Funny thing really, when I got to the ACE I started to put parts into a basket. At first I was putting in just the parts that would be necessary if all went well, then I decided I better figure out the worst case scenario and make sure to have enough parts for that as well, since the worst case is usually where I always end up. Good thing I did too. (Much on a side note, I knew that PVC was cheap, but I had no idea just how cheap. While planning the worst case scenario, and buying the necessary parts for it, I went ahead and bought enough pipe, connectors and the such to replace the entire cold water line in my house. Total cost, twelve bucks, added to the twelve that I had already spent, so, 24 dollars to replace the cold water line from the meter to everything in the house. That is counting only the PVC though, the connectors that you need to actually hook into the faucets and water heater are far more expensive. In fact, I bought the connectors for the hot and cold lines in and out of the water heater today, brass nipples and copper pipe, for a total of 36 dollars. The only other expensive parts are the angle stops that let you shut off the water to the toilet, or the faucets under the sink, but those only go three or four bucks, so still not that much.) Back home I went, hoping that I hadn’t missed my plumber friend.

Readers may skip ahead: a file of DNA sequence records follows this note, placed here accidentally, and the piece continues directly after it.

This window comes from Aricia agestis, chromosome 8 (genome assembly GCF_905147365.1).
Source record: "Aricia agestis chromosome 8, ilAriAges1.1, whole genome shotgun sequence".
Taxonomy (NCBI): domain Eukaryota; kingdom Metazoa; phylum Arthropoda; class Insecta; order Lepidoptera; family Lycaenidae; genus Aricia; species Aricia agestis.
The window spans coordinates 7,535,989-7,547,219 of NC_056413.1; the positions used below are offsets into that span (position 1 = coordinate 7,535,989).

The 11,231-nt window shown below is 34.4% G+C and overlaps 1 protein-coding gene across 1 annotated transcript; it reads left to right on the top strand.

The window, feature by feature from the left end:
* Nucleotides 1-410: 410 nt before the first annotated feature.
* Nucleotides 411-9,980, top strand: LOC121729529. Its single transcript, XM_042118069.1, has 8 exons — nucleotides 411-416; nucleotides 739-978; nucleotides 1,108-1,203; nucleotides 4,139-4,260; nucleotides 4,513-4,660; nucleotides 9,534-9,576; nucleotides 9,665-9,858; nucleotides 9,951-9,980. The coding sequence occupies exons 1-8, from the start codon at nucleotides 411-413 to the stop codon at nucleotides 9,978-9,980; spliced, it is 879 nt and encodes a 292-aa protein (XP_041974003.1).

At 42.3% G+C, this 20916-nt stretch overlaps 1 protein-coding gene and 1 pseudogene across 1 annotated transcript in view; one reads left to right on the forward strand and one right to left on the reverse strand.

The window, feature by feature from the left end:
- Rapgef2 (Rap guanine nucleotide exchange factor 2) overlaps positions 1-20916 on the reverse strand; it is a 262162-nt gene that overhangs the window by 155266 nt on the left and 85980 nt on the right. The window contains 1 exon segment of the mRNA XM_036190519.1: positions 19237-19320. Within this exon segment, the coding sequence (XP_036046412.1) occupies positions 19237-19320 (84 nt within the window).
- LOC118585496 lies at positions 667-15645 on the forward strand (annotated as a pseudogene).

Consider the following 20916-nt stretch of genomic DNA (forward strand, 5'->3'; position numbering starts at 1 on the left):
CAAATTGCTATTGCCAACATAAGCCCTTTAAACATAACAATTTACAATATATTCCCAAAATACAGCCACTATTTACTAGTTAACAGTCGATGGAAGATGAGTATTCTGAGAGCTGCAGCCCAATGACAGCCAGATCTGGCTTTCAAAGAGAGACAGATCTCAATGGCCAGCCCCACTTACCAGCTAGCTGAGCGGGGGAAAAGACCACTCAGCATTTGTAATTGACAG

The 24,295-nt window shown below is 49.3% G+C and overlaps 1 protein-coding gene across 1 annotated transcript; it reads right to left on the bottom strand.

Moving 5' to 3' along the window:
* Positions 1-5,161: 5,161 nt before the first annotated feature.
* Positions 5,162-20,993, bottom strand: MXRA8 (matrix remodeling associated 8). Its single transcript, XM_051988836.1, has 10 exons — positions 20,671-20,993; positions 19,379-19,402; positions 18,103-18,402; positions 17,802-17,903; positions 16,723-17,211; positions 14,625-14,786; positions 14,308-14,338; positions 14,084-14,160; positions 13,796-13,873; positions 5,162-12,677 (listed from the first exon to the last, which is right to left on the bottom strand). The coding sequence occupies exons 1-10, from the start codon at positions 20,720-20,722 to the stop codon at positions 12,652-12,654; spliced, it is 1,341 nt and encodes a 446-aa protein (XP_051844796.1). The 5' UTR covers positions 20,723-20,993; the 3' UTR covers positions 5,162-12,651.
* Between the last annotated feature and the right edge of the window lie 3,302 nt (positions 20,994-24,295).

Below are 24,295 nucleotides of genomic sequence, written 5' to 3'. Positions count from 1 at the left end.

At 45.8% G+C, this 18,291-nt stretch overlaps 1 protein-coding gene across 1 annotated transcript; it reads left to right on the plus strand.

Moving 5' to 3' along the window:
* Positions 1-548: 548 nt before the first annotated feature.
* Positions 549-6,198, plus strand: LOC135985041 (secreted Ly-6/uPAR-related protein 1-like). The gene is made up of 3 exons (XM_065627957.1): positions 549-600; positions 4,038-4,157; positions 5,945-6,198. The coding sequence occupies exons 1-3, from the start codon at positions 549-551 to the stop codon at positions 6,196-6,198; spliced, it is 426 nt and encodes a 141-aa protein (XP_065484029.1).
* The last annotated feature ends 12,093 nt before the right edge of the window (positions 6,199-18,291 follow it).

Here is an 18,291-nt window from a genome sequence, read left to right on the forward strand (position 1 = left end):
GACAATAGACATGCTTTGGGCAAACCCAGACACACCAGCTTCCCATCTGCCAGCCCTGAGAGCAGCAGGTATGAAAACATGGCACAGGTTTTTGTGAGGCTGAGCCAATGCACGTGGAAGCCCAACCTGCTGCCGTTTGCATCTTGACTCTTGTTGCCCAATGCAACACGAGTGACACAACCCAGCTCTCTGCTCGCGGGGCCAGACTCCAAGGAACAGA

Mr. Plumber friend didn’t show up while I was gone, and not after I got home either. I whiled away a bit of time playing roller coaster tycoon, but by 12:30 I knew I had to get going or it wouldn’t get done. I went out to the water meter and, very apprehensively, cut the main water line. I made a major mistake on that; I had to make two cuts and I cut the higher one first. Being that the water doesn’t shut off completely at the meter I had to make the second cut underwater, as I could not pail the water out of the hole fast enough to keep it from being submersed again. Even after I had made both cuts (leaving just enough room that I could get an elbow onto the main line, completely bypassing the old one), I had to dig the hole quite a bit deeper to allow me to try to glue the connectionw while they were not underwater. With all of the connections made to the water meter, I went to check my newly installed ball valve. As hoped/expected, the water started to stream out of it within about a minute. Now, PVC glue is not meant to be used on wet pipes, so I didn’t want to actually shut off the valve and build up pressure in the line, so I loose-fitted a line to the shut off that ran ten feet away from the whole situation. I let it run like that for about an hour, just long enough that I was confident that the pvc cement would be able to hold the little bit of pressure it would be getting when I shut off the newly installed ball valve. For the first time in several weeks I had no water leaking on my property, of course I also had no way to shower or wash my hands. It was time for the hard part.